t-test  Based on a ratio  Difference between group means/Variability within groups  Difference between means  Treatment effect and error variance  One mean- second mean and variability between the groups. In both the numerator and denominator of t-test ratio, so holds it to zero.  Variability within groups  Error variance alone  Equal and unequal variances affect t-ratio  SPSS and most other packages automatically test for this. Where?  Ratio can be written: Treatment effect and error variance/Error variance NOTE: Error variance  Not mistakes  Is anything that is not due to the independent variable

t-test  If the null is true  Ratio reduces to: Error/Error  The bigger the difference - The bigger the ratio How does the ratio get bigger?  This ratio is compared to the critical  Determines significance  Is the ratio significant?  Based on critical value (but now t instead of z)  Entering arguments (Table A.2)  Alpha level (almost always 0.05  Degrees of freedom ( one or a few less than n )  CI can be constructed for where the true mean difference lies

t-test  Independent t-test  Usually random assignment  Can be convenience assignment  No inherent relationship between the groups  Degrees of freedom = total sample size – 2  Paired t-test  An inherent relationship between the groups  Self (repeated measure test)  Twins  Difference scores for each pair compared  Degrees of freedom = number of paired scores – 1  Find this in P & W or in an SPSS output table – don’t calculate for this class!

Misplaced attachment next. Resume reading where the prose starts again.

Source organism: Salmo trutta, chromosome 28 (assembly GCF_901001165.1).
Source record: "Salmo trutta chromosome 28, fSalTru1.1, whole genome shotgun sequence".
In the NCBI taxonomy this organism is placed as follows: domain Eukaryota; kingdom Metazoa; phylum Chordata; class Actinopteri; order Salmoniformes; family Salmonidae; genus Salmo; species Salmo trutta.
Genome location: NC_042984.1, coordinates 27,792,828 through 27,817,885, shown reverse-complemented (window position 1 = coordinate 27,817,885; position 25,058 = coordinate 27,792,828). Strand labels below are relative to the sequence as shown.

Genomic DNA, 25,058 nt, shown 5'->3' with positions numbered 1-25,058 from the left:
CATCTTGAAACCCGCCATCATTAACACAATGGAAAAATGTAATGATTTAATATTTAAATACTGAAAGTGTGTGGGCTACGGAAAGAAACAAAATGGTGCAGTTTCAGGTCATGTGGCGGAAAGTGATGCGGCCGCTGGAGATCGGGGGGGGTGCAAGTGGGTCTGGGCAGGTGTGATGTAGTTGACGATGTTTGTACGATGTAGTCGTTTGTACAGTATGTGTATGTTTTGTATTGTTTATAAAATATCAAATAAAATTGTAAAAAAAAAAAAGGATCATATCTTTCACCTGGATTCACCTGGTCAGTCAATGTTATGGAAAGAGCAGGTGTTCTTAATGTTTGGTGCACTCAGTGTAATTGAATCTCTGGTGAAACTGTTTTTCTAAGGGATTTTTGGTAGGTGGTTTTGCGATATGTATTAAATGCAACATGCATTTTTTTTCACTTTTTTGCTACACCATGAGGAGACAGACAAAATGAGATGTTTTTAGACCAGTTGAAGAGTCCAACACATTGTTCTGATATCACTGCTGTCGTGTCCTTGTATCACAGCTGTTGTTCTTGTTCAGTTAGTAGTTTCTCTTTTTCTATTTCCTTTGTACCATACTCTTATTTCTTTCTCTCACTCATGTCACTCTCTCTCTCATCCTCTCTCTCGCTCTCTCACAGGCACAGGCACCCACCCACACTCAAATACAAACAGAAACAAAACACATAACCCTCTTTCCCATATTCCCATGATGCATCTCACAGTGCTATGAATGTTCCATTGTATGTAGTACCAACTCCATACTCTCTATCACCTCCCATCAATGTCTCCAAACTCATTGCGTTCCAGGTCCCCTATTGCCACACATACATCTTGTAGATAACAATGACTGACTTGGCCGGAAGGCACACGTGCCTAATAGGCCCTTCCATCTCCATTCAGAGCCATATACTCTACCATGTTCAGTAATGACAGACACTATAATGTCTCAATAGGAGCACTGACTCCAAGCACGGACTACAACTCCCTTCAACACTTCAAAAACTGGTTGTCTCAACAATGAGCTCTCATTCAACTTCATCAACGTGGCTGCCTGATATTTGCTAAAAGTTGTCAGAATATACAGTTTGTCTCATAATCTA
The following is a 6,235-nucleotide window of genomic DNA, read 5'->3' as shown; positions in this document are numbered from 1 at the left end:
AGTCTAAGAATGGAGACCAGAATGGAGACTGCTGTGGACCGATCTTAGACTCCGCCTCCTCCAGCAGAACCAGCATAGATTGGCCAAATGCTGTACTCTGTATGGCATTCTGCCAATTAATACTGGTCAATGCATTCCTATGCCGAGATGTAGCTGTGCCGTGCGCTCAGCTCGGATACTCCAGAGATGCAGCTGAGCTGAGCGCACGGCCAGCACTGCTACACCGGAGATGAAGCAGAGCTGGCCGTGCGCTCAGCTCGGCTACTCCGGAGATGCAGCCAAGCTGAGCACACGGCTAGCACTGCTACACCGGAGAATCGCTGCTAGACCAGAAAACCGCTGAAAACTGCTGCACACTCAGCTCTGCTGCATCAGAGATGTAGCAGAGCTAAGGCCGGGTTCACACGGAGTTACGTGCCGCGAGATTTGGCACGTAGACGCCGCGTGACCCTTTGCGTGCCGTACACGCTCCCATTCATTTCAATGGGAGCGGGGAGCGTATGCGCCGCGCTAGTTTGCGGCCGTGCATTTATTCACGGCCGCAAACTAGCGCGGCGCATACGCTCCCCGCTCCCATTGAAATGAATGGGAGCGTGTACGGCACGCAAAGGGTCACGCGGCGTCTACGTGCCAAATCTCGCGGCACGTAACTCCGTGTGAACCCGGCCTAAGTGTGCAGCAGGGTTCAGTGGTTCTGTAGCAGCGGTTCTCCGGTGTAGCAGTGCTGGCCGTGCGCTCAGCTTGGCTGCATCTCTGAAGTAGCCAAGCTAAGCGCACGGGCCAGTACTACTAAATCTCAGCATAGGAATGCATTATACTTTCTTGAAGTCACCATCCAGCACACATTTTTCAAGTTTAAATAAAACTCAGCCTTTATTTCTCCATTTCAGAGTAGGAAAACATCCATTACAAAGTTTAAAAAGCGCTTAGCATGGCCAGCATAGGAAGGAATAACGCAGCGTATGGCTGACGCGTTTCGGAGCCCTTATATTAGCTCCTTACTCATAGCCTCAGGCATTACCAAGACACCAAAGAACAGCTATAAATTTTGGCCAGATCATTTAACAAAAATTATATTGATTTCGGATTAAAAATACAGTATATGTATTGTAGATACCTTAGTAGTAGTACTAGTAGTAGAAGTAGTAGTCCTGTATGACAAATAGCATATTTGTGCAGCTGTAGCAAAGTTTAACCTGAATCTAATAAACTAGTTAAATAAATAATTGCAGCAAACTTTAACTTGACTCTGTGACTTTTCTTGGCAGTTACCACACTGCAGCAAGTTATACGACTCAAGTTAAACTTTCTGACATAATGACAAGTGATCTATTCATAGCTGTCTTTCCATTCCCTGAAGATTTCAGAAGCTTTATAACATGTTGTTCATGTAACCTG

ANOVA  Examines three (or more) means  Three (or more) groups  Three (or more) conditions/ three (or more) performances  Statistical significance based on  Difference in the means  Between the groups  The effect size  Variance  Within the groups  How variable are the scores  This should sound familiar

ANOVA  Based on ratio  Treatment effect and error variance/Error variance  For ANOVA it is the F-ratio  Derived from the Sum of Squares (SS)  Larger the SS the larger the ______________?  Calculate SS (each score minus sample mean, square each result, sum them)  Then determine the Mean Square (MS)  MS b = SS b /df b (df b = one less than the number of groups)  MS e = SS e /df e (df e = total N – number of groups)  F statistic is the ratio = MS b /Ms e  Ratio of the between groups variance to error variance  Find this in P & W or in an SPSS output table – don’t calculate for this class!